Including a module in Ruby

18 11 2007

If we define two modules, with methods that have the same names

module M1
  def foo
    puts "M1"
  end
end

module M2
  def foo
    puts "M2"
  end
end

and then include them in a class in a specific order

class C
  include M1
  include M2
end

method from the last included module will be used.

C.new.foo # => "M2"

So it looks like the methods are “copied” into the including class, so that the last definition of “foo” gets precedence. That’s how I thought about including Ruby modules initially.

But if that was the case the following example

module M
  def foo
    puts "M"
  end
end

class C
  def foo
    puts "C"
  end
  include M
end

should print “M”. But it doesn’t.

C.new.foo # => "C"

It calls the class “C” version of the “foo”, so the method can’t be redefined during the include.

What actually happens (and what I learned from “Include” part of Chapter 4 of Ruby Hacking Guide) is that the included module gets injected into the class hierarchy right above “C”.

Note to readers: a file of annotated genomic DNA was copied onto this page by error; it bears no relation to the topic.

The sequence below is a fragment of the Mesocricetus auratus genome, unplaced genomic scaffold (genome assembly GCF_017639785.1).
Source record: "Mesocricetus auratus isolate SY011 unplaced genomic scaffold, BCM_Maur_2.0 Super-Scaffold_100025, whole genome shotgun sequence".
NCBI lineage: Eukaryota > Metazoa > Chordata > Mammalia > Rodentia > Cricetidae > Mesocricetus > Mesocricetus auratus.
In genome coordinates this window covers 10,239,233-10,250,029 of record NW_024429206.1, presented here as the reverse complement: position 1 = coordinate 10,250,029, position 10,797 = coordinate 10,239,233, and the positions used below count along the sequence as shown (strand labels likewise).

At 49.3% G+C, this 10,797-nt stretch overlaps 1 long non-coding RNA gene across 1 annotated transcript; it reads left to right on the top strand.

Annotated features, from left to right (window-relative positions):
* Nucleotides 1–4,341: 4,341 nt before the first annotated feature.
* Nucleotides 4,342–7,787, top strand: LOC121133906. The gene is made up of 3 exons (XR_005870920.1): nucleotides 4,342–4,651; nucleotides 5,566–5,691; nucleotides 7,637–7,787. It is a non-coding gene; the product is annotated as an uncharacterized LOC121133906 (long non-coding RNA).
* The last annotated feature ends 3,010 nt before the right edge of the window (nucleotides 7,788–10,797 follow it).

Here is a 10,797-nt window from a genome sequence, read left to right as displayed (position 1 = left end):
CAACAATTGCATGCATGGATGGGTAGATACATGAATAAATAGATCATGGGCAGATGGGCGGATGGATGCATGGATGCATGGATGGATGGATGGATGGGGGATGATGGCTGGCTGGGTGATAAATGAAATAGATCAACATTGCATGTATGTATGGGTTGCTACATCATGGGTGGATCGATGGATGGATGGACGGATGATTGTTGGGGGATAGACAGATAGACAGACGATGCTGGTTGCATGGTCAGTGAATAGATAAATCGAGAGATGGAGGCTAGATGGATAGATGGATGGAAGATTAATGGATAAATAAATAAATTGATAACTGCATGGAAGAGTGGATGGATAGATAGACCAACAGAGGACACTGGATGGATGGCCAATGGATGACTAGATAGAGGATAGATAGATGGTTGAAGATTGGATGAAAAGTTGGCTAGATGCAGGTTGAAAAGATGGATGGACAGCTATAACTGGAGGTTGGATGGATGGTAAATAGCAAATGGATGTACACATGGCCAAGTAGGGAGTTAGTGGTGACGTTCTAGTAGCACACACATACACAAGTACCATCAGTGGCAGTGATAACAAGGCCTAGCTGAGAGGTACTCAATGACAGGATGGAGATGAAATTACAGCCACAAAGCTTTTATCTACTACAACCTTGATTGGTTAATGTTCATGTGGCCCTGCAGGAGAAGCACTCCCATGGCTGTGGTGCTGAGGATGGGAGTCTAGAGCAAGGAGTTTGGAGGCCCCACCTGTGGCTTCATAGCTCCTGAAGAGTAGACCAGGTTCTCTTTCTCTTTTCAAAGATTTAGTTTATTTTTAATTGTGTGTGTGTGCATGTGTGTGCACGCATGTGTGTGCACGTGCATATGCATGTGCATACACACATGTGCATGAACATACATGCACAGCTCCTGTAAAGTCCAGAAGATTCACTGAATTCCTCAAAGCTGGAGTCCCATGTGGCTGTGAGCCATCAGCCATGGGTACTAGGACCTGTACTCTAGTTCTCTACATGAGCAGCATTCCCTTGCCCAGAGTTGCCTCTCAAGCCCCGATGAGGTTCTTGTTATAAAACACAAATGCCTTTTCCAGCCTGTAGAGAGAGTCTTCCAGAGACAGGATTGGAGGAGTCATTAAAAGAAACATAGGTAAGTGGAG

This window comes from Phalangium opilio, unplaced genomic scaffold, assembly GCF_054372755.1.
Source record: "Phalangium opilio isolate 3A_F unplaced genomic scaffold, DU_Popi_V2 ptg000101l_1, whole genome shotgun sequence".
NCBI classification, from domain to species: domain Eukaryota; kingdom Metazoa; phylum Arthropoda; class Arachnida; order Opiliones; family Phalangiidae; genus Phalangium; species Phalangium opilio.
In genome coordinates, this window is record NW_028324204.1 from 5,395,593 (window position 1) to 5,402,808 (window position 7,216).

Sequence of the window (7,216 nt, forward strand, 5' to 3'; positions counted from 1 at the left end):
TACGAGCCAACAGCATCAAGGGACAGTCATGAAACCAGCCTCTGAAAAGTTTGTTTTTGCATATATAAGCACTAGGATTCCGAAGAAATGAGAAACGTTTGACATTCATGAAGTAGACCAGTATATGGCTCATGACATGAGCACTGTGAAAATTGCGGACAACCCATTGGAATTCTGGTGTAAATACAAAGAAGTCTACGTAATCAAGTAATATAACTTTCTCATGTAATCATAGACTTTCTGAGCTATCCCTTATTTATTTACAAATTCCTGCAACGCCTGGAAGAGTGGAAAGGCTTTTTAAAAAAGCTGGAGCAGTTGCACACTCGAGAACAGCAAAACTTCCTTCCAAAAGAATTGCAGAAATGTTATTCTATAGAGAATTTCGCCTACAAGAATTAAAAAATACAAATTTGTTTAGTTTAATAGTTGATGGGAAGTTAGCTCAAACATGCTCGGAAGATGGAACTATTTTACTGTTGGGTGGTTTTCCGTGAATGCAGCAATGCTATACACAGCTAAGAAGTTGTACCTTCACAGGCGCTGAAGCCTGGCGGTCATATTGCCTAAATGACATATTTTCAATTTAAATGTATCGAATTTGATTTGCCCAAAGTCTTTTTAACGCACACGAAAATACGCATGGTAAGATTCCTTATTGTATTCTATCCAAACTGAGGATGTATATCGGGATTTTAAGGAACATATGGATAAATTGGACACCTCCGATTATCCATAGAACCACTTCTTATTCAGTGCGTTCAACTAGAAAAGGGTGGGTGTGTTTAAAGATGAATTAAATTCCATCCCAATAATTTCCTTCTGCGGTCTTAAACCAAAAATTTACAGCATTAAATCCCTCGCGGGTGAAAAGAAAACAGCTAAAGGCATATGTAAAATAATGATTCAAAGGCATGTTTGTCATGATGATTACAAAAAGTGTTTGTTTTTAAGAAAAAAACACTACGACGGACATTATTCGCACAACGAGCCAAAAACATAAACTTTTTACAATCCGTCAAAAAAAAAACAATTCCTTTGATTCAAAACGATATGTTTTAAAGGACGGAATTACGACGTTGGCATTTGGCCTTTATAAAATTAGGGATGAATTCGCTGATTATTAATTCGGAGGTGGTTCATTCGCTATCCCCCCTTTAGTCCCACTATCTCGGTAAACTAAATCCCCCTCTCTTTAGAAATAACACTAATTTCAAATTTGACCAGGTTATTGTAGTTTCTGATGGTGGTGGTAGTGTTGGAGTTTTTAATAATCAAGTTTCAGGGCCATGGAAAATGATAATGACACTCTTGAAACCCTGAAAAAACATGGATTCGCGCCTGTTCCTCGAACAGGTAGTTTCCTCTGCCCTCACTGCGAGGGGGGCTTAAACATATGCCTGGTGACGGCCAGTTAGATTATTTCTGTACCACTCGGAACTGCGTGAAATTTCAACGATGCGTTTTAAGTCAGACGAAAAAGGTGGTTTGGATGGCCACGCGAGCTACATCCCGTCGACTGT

class C
  def foo
    puts "C"
    super # Calling to see what the superclass defined.
  end
end

Let’s check what the hierarchy looks like before the inclusion of M.

C.ancestors # => [C, Object, Kernel]

Now let’s define “M”

module M
  def foo
    puts "M"
  end
end

and include it in “C”.

class C
  include M
end

Let’s check how it affected the class hierarchy.

C.ancestors # => [C, M, Object, Kernel]

Module “M” got injected as a direct superclass of “C”.

C.new.foo # => "C" then "M"

As C#foo calls super it’s now obvious how we got that output.

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Minor annoyance

19 05 2007

Map operation on sets isn’t closed, both in Python:

>>> type( map(lambda x: x**2, set([1,2,3,4])) )
<type 'list'>

and Ruby:
>> Set.new([1,2,3,4]).map { |x| x**2 }.class
=> Array

At least Haskell does the right thing:
Main> typeOf( Set.map (\x -> x^2) (Set.fromList([1,2,3,4::Integer])) )
Set Integer

An obvious workaround is to operate on lists and convert to sets once you need them. You have to ask yourself whether it will cause performance problems in your application.





The Whitespace Thing

6 08 2006

Don’t even dare to mention now that Python is the only one that have the whitespace quirks

#!/usr/bin/ruby

def a(x=4)
    x+2
end

b = 1

puts a + b # => 7
puts a+b # => 7
puts a+ b # => 7
puts a +b # => 3 !!!

puts b + a # => 7
puts b+a # => 7
puts b+ a # => 7
puts b +a # => 7